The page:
For a brief moment, the anxiety that my brain was staging in my head about our homestay in the Mekong Delta curtsied abruptly and walked off stage. The lizard that had skittered away across the cobwebbed hooks of our room was no longer the protagonist of my thoughts. Nor was I was thinking about our bed, a barebones frame with two flimsy sheets that were a laughable protection from the cold draft slicing about the island air. Thoughts of blood-dripping mosquitoes lurking about the Mekong receded into backstage, as did the angst of sharing one tiny bathroom with the entire household. The dark drama in my head was temporarily muted – here was a mother and daughter, in the 21st century, cooking with 100% local ingredients on a wood-fired stove. Of the two-faced character called authenticity, the face that stared back at me from the kitchen was the face I preferred to see.
That first night of our homestay, mum and I pattered around our exceedingly shy hostess as she cooked up a feast in the kitchen. I watched in fascination as her daughter propped up more firewood under the boiling water, readying it to steam the red snapper that had been caught from the water lapping about island.
The mother was a picture of silent calm, multi-tasking with practised ease between bowls of beef, macaroni, prawns, snapper, local vegetables and fruits that were likely sourced from her own backyard or the floating markets we had witnessed along the river that morning. It was like watching a slow meditative dance where moments of reflection were frequent through the process, from judging the thickness of the crimped cucumbers to gauging the strength of the diluted fish sauce to evaluating the consistency of the rice flour and duck egg batter for our Banh Xeo demo.
The sink was outside the kitchen in a separate enclave for washing dishes and clothes. If this were my kitchen set-up, a guest would have to be content with nothing fancier than salted cucumbers for dinner. But the two ladies in the family extracted a feast from this skeletal kitchen, a feast that was the most memorable meal through my 5-day stay in Vietnam.
The mother and daughter brought out dish after dish after dish, blowing us away with their hospitality, and touching our palettes with flavours that lovingly combined to create an unforgettably heart-warming meal. The ladies did not sit down for an instant, refusing to eat with us because they were busy curating our meal. In retrospect, I feel terribly gluttonous for tucking into the multi-course dinner while the ladies of the house were silently toiling away in the kitchen.
But at the time, all decorum was forgotten. If I slapped my hands from reaching out for fifths of those milky soft Banh Xeo pancakes with crunchy sprouts and pink baby prawns knitted into the centre, it was less because of decorum and more because I knew what dishes were still waiting to make it to the table. My restraint was rewarded with bowls of baby macaroni soup bursting with pepper and the earthy stock of farm-fresh vegetables, creamy chunks of snapper coated in garlic and bedded with fleshy tomatoes, curly strips of beef with wholesome cauliflower florets, sweet potato chips with malt trickling down their wavy edges – and then of course, the customary plate of fruit. By the time I dipped my last slice of crisp water apple into the dipping bowl of chilli sugar, I was so drugged that my initially uninviting bed suddenly felt like the only place my body wanted to be.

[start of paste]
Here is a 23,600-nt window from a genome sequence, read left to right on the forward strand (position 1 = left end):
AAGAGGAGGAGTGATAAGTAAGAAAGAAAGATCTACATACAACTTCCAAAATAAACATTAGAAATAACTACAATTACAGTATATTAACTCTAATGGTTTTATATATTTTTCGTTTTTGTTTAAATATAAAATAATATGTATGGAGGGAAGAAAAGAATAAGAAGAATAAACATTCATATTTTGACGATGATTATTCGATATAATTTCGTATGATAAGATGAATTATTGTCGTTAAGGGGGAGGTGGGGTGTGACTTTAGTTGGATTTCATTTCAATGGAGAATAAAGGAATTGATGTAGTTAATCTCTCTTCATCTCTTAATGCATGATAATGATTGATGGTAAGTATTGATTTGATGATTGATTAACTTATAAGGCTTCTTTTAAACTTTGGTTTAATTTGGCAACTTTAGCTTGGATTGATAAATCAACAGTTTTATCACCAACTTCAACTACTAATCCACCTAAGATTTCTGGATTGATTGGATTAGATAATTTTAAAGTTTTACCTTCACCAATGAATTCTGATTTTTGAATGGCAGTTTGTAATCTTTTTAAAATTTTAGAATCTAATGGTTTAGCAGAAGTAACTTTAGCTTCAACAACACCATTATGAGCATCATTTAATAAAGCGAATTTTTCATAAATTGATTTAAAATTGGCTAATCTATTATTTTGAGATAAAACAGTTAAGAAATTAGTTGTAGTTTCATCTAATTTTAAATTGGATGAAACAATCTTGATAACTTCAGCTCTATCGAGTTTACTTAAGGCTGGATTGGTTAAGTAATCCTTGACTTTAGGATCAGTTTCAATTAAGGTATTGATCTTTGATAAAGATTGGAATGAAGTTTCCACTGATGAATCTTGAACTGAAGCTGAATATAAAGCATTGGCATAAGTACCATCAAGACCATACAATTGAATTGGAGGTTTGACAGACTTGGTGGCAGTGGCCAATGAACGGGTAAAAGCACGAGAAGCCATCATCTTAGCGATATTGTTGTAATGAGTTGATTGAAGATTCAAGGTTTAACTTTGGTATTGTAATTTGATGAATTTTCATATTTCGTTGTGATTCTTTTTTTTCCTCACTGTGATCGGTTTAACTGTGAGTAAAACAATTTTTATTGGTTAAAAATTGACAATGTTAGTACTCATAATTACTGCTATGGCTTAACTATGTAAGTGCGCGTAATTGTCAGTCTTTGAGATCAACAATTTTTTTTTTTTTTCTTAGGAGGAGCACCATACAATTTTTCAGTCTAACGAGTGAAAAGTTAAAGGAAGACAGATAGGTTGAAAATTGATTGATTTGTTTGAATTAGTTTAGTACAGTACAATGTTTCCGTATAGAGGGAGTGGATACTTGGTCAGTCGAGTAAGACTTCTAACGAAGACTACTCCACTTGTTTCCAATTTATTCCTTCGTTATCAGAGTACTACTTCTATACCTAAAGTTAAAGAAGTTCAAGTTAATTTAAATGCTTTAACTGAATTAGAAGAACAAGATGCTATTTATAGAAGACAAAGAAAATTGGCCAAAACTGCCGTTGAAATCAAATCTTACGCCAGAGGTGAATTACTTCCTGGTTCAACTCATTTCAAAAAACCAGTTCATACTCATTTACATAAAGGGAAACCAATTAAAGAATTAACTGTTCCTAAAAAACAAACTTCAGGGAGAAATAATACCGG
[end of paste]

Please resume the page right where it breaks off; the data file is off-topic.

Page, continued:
Contrary to the cold and mosquito-filled drama my brains had played out earlier, I slept like a baby, didn’t have one mosquito bite to whine about over twitter, and had a wonderfully hot shower the next morning before stepping out into the lush greenery hedging the island. There was a feeling of freedom and zen in the air. There was a connection with nature and an appreciation for simplicity that booed at the spoilt Dubai brat drama staged in my head.
There are definitely more luxurious options in the Mekong, but I cannot recommend a homestay enough. You don’t connect with culture in a hotel, you connect with it in a home, with a family, in a real-life setting that plays out every day for the people living in a place. It took me that one night to realize where the drama was really playing out – not in the reality of my homestay, but in the plush Saigon hotel that I had left behind (which I still loved nevertheless!)
The scene of the mother and daughter silently weaving their way about the stove is one that I will always treasure when I think back to my Vietnam trip. This is a country whose wealth is its simplicity of local ingredients and of self-sustaining life, and you cannot appreciate the paradoxical reality of it all without peering over the shoulder of a Vietnamese mother.